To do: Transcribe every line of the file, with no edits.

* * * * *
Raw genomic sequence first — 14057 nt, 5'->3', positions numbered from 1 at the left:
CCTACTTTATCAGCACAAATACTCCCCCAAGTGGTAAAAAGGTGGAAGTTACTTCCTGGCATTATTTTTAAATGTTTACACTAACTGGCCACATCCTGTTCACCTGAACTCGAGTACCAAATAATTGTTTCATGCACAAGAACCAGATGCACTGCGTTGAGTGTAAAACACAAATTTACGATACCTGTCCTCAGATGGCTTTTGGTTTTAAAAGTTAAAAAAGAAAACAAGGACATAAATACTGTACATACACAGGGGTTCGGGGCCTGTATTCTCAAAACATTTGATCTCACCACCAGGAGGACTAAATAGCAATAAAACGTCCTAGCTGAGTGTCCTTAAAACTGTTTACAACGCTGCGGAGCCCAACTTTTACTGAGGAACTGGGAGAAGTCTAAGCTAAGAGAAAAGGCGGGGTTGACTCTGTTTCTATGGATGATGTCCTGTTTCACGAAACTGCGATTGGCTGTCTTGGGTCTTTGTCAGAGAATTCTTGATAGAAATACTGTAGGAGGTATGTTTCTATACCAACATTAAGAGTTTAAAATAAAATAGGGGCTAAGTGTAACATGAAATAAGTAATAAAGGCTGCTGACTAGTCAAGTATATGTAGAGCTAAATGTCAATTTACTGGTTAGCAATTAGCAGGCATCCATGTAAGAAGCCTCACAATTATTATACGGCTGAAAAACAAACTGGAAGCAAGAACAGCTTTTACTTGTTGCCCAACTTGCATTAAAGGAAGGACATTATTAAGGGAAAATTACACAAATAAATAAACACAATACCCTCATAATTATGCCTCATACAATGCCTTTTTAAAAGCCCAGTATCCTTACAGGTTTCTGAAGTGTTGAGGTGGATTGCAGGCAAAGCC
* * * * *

Raw genomic sequence first — 14057 nt, 5'->3', positions numbered from 1 at the left:
CCTACTTTATCAGCACAAATACTCCCCCAAGTGGTAAAAAGGTGGAAGTTACTTCCTGGCATTATTTTTAAATGTTTACACTAACTGGCCACATCCTGTTCACCTGAACTCGAGTACCAAATAATTGTTTCATGCACAAGAACCAGATGCACTGCGTTGAGTGTAAAACACAAATTTACGATACCTGTCCTCAGATGGCTTTTGGTTTTAAAAGTTAAAAAAGAAAACAAGGACATAAATACTGTACATACACAGGGGTTCGGGGCCTGTATTCTCAAAACATTTGATCTCACCACCAGGAGGACTAAATAGCAATAAAACGTCCTAGCTGAGTGTCCTTAAAACTGTTTACAACGCTGCGGAGCCCAACTTTTACTGAGGAACTGGGAGAAGTCTAAGCTAAGAGAAAAGGCGGGGTTGACTCTGTTTCTATGGATGATGTCCTGTTTCACGAAACTGCGATTGGCTGTCTTGGGTCTTTGTCAGAGAATTCTTGATAGAAATACTGTAGGAGGTATGTTTCTATACCAACATTAAGAGTTTAAAATAAAATAGGGGCTAAGTGTAACATGAAATAAGTAATAAAGGCTGCTGACTAGTCAAGTATATGTAGAGCTAAATGTCAATTTACTGGTTAGCAATTAGCAGGCATCCATGTAAGAAGCCTCACAATTATTATACGGCTGAAAAACAAACTGGAAGCAAGAACAGCTTTTACTTGTTGCCCAACTTGCATTAAAGGAAGGACATTATTAAGGGAAAATTACACAAATAAATAAACACAATACCCTCATAATTATGCCTCATACAATGCCTTTTTAAAAGCCCAGTATCCTTACAGGTTTCTGAAGTGTTGAGGTGGATTGCAGGCAAAGCC